The Barnes & Noble Review
A serial killer is loose in London, one who strangles his female victims and then takes a small trinket from each one as a morbid keepsake. The police are stumped -- until the jewelry begins turning up in an antiques shop.
The owner of Star Antiques, Inez Ferry, a 55-year-old widow still trying to come to grips with the loss of her beloved husband, also rents the apartments above the store to a diversity of less than savory middle-class characters. After Ferry finds the items and contacts the authorities, the plodding local detectives eventually come around asking questions but add little more to the case. As fear of the Rottweiler (the media's ill-described nickname for the killer) spreads, the police begin scrutinizing Ferry's employees and tenants. One tenant in particular, a learning-disabled handyman named Will Cobbett, is tagged a suspect for his unusual behavior. But as Cobbett is being interrogated, the real killer is walking the streets, desperately trying to recall what suppressed experience in his past (if any) compels him to kill.
Longtime Ruth Rendell fans will be delighted with The Rottweiler, a masterfully complex psychological thriller powered by a cast of brilliantly developed characters, heart-wrenching subplots, and enough insight into the machinations of the criminal mind to satisfy even the darkest heart. Larded throughout with irony, cynicism, and biting wit, The Rottweiler is yet another masterwork from a master storyteller. Paul Goat Allen
The Rottweiler is an especially sure-handed mystery novel from Ruth Rendell, arriving 40 years after the publication of her first one. Though it has the infelicitous name of a dog, this book is more of a cat-and-mouse affair. Ms. Rendell does an especially neat job of toying with the reader.
The New York Times
A killer called the Rottweiller (you get the picture) steals trinkets from his victims that start turning up in a little London antiques shop. Copyright 2004 Reed Business Information.
From the Publisher
"Classic Rendell, macabre and fast-paced, the kind of tale that makes you look twice at the shadows and dark corners of your own street. Grade: A." Entertainment Weekly"Clever. . . . Especially sure-handed. . . . An expert, teasing mystery." The New York Times "One of the few don't-miss authors in the genre. . . . Ruth Rendell is one of those writers one reads for the sheer joy of the way she puts words together. . . . The novel is superbly crafted. Read it when you have plenty of time to savor its many delights." The Plain Dealer"The British master of style, suspense, complexity and creepy villains...Rendell is the perfect storyteller. . . . If you read only one novel this year, make it The Rottweiler." The Orlando Sentinel"Powerful and appealing.... [Rendell] has the mystery form down pat." The Washington Post"Ruth Rendell's books always rise to the top. She's so good..... In her quiet, silken-noose way, Rendell illuminates these people, traces their intersecting paths, and gives them meaning and substance." The Seattle Times"Rendell is a master of the tires-on-ice moment, the moment when the intersecting elements begin their inexorable slide into calamity.... [Her] body of work...constitutes one of the most precise and unflinching contributions to contemporary English fiction." Salon "Subtle, witty, and observant, Rendell creates a rich tapestry of characters and interweaves their stories.... The story of the killer provides the adrenaline, but the smaller stories of Becky, Inez, Zeinab, and the rest give this novel a beating heart." The Boston Globe"Rendell's prose is incisive and clear, peeling away the complex layers that her characters, no matter how ordinary they appear, actually possess." The Baltimore Sun"The author trains a...penetrating eye on the psychology behind her characters' foibles.... Even the most innocent secrets...have a function in the macabre scenario that ultimately flushes out the killer." The New York Times Book Review"As usual, Rendell presents an intricate and intriguing story with a penetrating glimpse into the sometimes evil, sometimes pitiable, but always fascinating depths of human nature." San Diego Union-Tribune"[Proves] again that, in the world of contemporary crime fiction, Rendell really is top dog." The Times (London)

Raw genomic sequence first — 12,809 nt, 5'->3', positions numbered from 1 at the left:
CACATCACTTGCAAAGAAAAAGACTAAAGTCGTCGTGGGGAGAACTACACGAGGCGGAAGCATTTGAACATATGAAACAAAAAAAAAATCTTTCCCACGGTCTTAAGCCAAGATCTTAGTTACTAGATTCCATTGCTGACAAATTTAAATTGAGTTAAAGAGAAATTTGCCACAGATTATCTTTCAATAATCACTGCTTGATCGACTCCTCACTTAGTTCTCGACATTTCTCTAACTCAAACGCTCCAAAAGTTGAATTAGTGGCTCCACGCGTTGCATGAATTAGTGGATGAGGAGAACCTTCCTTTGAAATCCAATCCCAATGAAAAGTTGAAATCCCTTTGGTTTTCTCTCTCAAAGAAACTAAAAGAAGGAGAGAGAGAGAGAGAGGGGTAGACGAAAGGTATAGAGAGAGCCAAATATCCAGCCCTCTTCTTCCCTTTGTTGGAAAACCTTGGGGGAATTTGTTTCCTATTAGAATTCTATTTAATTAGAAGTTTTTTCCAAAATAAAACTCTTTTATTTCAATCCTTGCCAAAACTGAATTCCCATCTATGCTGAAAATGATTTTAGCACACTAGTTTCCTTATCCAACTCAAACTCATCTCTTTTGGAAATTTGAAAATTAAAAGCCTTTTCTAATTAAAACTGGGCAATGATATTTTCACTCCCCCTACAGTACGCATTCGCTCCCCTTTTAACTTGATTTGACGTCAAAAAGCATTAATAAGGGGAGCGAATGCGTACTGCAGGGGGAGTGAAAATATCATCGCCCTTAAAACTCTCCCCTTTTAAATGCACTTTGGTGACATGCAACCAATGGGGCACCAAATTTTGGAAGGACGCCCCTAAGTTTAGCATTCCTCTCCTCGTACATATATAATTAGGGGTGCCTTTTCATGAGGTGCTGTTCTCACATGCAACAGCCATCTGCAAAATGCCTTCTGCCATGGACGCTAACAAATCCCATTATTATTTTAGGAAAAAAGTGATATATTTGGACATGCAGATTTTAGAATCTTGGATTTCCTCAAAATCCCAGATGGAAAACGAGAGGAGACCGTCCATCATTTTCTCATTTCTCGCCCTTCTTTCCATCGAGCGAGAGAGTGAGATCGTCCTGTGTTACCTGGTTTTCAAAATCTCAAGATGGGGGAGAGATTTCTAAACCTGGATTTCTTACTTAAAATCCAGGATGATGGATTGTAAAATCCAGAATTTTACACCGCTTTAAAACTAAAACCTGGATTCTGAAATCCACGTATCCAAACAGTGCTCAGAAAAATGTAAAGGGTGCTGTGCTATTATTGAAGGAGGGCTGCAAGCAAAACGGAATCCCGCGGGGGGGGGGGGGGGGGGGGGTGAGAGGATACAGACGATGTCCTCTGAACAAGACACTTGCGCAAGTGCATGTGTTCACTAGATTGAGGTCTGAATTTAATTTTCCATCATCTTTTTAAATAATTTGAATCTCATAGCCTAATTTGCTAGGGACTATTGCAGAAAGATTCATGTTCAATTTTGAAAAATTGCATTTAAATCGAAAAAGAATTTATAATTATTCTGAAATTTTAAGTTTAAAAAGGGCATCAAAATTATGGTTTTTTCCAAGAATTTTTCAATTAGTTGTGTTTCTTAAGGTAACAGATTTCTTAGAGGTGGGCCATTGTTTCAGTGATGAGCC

Read an Excerpt
A series of apparently motiveless murders disrupts the lives of some very different people in Rendell’s darkly atmospheric London.
The first victim was discovered with a bite on her neck. The police traced the DNA to the girl’s boyfriend, but the tabloids had already dubbed the murderer “The Rottweiler,” and the name stuck. The latest body was found near Inez Ferry’s shop in Marylebone. Someone spotted a figure fleeing into the shadows, but couldn’t say even if it was man or woman. The only other clues are the murderer’s penchant for strangling his prey, and for then removing a small token -- a necklace, a lighter.
To make ends meet, widowed Inez Ferry takes in tenants above her antique store. The unpredictable and obsessive acts of the serial murderer begin profoundly to disturb the lives of the heterogeneous little community of lodgers, especially when suspicion grows that one of them might be “The Rottweiler.”
Author Biography: Dame Ruth Rendell has been a serial award winner since she won her first Edgar in 1975. The first of several Gold Dagger awards came in 1976, for A Demon in My View. She was made a Life Peer in 1997.